Controlling a seven segment display

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Original Assignment

In this project you will use your PIC to display numbers on a seven-segment display.


In this example, we will be using PIC 18F4520 to control a double digit 7-segment display LTD-4708JS. A few notes about using this display is that it is only designed to display one unit at a time, so when trying to use both digits, you have to use an ISR to switch between the two digits to create the illusion that both are on simultaneously.

Now, since there are 7 segments, one would assume that you would need 7 outputs from the PIC to display 1 digit. But it is very wasteful to use outputs from the PIC for just displaying like this, so we will be using a chip (HEF 4543B) that will take 4-bits and convert it to the 7-bit output for the 7-segment display.

If you want to display a decimal, this particular 7-segment display will allow you to do so. However, it will take up another output from your PIC.

Finally, if you are planning on displaying more than one digit, you will need an extra bit for every digit that you want to display.


There are three primary elements required for a circuit involving a 7-segment display.

The elements are:

1) the 7-segment display

2) the controller (in this case the PIC)

3) the decoder

The 7-segment display used in this demonstration was the LTD-4708JS which can display 2 digits with trailing decimal points. The controller was the PIC 18F4520. The decoder used was the HEF 4543B which takes one 4-bit binary input and converts it to the appropriate 7 logic outputs to drive the 7-segment display.

7-Segment Display

The LTD-4708JS 7-segment display has 10 pins. Seven pins correspond to the seven LED segments, one pin corresponds to the decimal point, and two pins select which digit is being activated. Both digits can be activated simultaneously, however they would not be able to display indepent digits in such a manner. To achieve multi-digit display, the digits must alternate back and forth at a rate preferably greater than 45 Hz for a complete cycle of display (approximately the flicker fusion frequency for the human eye, allowing it to appear that all displayed digits are on continuously).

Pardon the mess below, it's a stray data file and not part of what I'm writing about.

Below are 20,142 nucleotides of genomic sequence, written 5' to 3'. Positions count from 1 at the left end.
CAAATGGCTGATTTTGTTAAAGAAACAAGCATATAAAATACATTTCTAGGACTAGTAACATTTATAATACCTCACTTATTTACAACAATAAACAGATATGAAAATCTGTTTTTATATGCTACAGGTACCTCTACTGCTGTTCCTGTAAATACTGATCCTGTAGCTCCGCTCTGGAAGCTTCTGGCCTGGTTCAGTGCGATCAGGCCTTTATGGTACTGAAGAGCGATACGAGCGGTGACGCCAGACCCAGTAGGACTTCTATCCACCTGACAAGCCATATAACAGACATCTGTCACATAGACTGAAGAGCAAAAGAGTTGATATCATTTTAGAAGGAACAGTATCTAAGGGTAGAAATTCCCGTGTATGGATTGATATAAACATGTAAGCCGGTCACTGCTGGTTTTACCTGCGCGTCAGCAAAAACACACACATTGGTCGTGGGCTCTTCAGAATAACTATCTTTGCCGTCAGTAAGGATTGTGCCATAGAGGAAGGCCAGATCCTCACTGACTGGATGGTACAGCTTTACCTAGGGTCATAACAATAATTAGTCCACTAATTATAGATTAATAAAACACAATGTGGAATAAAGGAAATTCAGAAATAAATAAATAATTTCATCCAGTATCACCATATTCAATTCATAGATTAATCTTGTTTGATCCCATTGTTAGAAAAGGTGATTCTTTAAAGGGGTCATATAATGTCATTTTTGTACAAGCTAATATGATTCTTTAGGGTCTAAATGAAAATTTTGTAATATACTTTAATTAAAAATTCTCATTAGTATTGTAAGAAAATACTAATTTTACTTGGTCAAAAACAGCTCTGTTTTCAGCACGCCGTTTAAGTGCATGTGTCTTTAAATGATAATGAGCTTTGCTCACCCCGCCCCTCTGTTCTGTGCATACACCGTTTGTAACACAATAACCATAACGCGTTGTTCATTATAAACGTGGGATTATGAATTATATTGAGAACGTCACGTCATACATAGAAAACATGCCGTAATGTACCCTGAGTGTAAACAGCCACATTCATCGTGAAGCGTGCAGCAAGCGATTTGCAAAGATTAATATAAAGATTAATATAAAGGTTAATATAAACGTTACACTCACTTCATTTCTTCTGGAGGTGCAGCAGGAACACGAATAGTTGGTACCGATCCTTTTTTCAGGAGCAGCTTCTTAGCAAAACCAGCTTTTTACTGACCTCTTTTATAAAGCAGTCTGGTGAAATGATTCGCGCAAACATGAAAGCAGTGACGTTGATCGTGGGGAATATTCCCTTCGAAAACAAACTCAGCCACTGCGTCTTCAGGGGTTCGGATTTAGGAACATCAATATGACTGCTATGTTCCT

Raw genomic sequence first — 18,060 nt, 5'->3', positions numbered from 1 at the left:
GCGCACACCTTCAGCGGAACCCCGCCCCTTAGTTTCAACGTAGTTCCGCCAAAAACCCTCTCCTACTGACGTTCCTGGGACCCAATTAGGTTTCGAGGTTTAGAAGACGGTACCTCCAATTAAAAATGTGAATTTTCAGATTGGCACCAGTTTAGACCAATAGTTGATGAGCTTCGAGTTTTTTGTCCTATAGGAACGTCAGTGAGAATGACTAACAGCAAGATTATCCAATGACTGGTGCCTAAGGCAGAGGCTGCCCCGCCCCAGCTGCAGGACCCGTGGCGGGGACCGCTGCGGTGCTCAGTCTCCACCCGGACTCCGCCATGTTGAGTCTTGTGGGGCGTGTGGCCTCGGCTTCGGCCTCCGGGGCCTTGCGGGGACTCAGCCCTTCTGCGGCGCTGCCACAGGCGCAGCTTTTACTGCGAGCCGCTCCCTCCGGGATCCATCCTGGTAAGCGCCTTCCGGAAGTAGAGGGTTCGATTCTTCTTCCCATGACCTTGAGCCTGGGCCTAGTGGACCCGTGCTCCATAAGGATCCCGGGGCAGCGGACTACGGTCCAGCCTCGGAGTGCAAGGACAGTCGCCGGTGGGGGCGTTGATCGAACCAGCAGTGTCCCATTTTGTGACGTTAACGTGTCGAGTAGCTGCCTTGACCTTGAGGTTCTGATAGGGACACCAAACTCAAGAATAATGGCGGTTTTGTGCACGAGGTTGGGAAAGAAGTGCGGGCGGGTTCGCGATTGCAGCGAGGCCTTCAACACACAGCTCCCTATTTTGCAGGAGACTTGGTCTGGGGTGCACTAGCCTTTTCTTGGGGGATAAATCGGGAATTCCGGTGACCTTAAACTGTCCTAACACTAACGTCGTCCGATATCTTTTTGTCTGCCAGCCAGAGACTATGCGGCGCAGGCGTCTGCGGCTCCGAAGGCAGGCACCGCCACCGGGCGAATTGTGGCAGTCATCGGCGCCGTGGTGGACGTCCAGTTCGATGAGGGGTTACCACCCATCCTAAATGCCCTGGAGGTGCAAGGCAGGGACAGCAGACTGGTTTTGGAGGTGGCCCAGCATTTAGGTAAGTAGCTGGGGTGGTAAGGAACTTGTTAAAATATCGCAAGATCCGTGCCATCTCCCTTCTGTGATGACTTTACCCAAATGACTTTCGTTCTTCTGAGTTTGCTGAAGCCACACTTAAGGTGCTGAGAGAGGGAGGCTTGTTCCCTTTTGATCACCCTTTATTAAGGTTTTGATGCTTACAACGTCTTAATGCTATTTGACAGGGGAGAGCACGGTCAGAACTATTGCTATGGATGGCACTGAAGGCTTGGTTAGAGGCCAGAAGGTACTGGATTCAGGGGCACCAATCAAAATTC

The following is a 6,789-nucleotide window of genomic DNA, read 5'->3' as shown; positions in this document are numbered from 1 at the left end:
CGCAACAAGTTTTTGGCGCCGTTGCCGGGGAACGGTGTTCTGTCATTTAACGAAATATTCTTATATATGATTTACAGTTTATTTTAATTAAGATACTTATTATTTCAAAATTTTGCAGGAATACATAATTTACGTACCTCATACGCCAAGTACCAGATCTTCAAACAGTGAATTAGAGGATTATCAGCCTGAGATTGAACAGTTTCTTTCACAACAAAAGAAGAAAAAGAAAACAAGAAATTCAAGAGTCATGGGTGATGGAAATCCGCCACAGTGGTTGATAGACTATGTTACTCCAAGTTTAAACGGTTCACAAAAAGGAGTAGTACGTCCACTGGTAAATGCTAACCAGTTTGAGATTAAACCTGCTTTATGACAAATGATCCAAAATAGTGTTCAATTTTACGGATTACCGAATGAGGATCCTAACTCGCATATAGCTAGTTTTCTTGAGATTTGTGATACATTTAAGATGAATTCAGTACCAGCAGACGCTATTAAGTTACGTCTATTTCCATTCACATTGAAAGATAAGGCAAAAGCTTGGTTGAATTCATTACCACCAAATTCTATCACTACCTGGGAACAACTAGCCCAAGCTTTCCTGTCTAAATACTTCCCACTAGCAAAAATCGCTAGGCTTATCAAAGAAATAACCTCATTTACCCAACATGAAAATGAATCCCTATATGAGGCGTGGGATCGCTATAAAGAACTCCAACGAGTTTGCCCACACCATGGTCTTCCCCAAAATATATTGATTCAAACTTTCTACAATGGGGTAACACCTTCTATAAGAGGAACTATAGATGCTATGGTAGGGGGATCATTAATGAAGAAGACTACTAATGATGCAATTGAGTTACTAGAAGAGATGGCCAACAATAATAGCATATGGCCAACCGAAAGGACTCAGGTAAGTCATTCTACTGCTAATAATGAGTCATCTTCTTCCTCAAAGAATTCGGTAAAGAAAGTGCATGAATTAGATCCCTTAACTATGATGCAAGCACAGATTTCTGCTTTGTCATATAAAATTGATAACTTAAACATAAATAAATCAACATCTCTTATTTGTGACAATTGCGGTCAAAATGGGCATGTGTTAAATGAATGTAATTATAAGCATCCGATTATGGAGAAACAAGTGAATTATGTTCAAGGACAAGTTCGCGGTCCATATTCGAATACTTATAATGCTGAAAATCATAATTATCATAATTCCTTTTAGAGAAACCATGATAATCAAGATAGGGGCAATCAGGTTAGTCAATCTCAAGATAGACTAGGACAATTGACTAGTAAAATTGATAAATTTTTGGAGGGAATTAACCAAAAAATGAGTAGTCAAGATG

The LTD-4708JS has 10 pins and they are designated as follows:

Pin 1: Segment "C"

Pin 2: Decimal Point

Pin 3: Segment "E"

Pin 4: Select pin for the second digit

Pin 5: Segment "D"

Pin 6: Segment "F"

Pin 7: Segment "G"

Pin 8: Segment "B"

Pin 9: Select pin for the first digit

Pin 10: Segment "A"

note to self: I need to revise the image with labels to the segments and show the order of pins.


The controller used in this demonstration was the PIC 18F4520. The demonstration outputs were the digital output pins D0-D3 representing the output number in binary form. The PIC was not used to control which digit was used by the display (the display was hardwired instead to display only one digit). For a multiple-digit display a multiplexer could be used to decode a binary output from the PIC specifying the desired active display digit while the PIC outputs the appropriate digit on the data pins, although there is an upper limit to the number of digits which can be output while retaining a display frequency of greater than 45 Hz which is dependent on the time between calls of the ISR used to display a digit. At 50 Hz each digit must be displayed every 20ms, so if the ISR is called every 4ms, then at most 5 digits may be displayed.


The decoder used in this demonstration was the HEF 4543B. It receives a 4-bit binary input as an input and outputs seven logic pins which correspond to the respective segments of a 7-segment display unit. Some display units require that the inputs be logic low to set a segment active. To achieve this, the chip has a phase input pin which will invert the outputs when the pin is set high. There is also a Blanking pin which will inhibit outputs, ensuring a blank display when set high. For more information regarding this pin, click on the chip name to access the data sheet or Click Here.

Circuit Wiring

For the simplest of cases (which is what this module will demonstrate), the decoder needs to receive the number to be displayed in 4-bit binary form. In addition, the 7-segment display will need the seven independent segment outputs from the decoder as well as one decimal point input and one digit select input for each digit being used (all others can be set to ground to ensure they are not active). In the simplest case (displaying one digit only) the PIC need not have an output to control which digit is active. For more complex displays which have multiple digits, up to three digits could reasonably be controlled by the PIC directly, or a decoder could be used for four or more digits so that the PIC need only output the binary number of the desired digit and the decoder would activate the appropriate digit on the display.

More to come . . .


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